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Khaama Press, September 21, 2015

Extremism on the rise in unofficial religious Madrasas in Afghanistan

Expressing concerns regarding the adoption of Salafism and Wahhabism ideology, Mohammadi said the majority of these students and educators are based in eastern Nangarhar and Kunar provinces

The Afghan government could face new challenges from the unofficial religious Madrasas – seminaries, according to a new survey report which suggests extremists thoughts have been adopted and are widely spreading among the students and teachers of these Madrasas.

The report has been prepared by Afghanistan Institute for Strategic Studies which covers 50 unofficial Madrasas in ten different provinces of the country.

At least 306 educators and students have been interviewed by the researchers of the report which covers Madrasas operating in southern, northern, eastern and central parts of the country.

In the meantime, 60 percent of those interviewed have suggested that the women should remain in their houses rather than focusing on education while 33 percent others have said that women should not have political activities.
Around 13 percent of the survey participants have opposed equal rights of men and women but in eastern Kunar 97 percent have said the rights of men and women are not equal.
Khaama Press, Sep. 21, 2015

Up to 15 percent of the Madrasas are under the impression of extremism and 8 percent of those who have been interviewed believes in Salafism and Wahhabism, an author of the report Abdul Ahmad Mohammadi said.

He said the footprints of radicalism could be found in these Madrasas and a large number of eductors and students believe that Salafism and Wahhabism truly reflects Islam.

Expressing concerns regarding the adoption of Salafism and Wahhabism ideology, Mohammadi said the majority of these students and educators are based in eastern Nangarhar and Kunar provinces.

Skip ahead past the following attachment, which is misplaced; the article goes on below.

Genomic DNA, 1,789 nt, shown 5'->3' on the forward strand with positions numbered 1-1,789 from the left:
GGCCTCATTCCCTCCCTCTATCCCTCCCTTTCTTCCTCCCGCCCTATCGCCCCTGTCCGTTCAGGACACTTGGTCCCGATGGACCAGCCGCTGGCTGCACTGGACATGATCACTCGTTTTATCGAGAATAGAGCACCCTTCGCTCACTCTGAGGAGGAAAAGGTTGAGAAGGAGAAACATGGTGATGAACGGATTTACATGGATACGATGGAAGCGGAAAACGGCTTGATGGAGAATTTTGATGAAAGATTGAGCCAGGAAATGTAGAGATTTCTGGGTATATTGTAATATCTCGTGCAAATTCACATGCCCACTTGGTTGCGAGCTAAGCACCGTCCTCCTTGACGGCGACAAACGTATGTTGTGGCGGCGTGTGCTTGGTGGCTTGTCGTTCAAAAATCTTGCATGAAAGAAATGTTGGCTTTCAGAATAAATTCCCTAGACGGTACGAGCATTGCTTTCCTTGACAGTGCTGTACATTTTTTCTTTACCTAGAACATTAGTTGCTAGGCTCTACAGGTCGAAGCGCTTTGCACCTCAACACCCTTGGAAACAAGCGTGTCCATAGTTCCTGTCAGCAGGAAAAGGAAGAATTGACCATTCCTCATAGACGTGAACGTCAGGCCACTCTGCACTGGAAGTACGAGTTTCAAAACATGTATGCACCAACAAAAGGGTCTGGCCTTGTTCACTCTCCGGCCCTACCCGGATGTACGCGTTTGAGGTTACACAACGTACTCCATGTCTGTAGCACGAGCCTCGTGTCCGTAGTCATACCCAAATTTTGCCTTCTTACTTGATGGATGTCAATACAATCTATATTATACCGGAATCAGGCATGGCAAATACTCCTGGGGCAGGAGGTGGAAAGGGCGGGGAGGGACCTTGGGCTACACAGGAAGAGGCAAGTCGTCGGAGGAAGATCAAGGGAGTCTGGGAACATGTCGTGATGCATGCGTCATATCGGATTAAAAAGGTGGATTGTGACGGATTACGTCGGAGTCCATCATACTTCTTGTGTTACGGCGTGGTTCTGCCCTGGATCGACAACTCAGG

According to Mohammadi Salafism and Wahhabism was one of the indicators of the survey while the other indicator included support to suicide attacks where 17 percent of those interviewed endorsed suicide attacks in specific conditions but majority of them (80%) have opposed suicide attack against the Afghan forces.

He said the newly emerging phenomenon could create a major challenge for the Afghan government in security, political and social affairs.

In the meantime, 60 percent of those interviewed have suggested that the women should remain in their houses rather than focusing on education while 33 percent others have said that women should not have political activities.

Around 13 percent of the survey participants have opposed equal rights of men and women but in eastern Kunar 97 percent have said the rights of men and women are not equal.

The report also reveals frustration of the survey participants regarding the Taliban group activities where only 3 percent of them have endorsed their activities and 60 others have said that the group is fighting for the interests of the foreigners.

75 percent of the survey participants have said that the Afghan government is legitimate and Islamic and 80 percent of them have said they support role in the Afghan government affairs.

Category: Taliban/ISIS/Terrorism - Views: 2102


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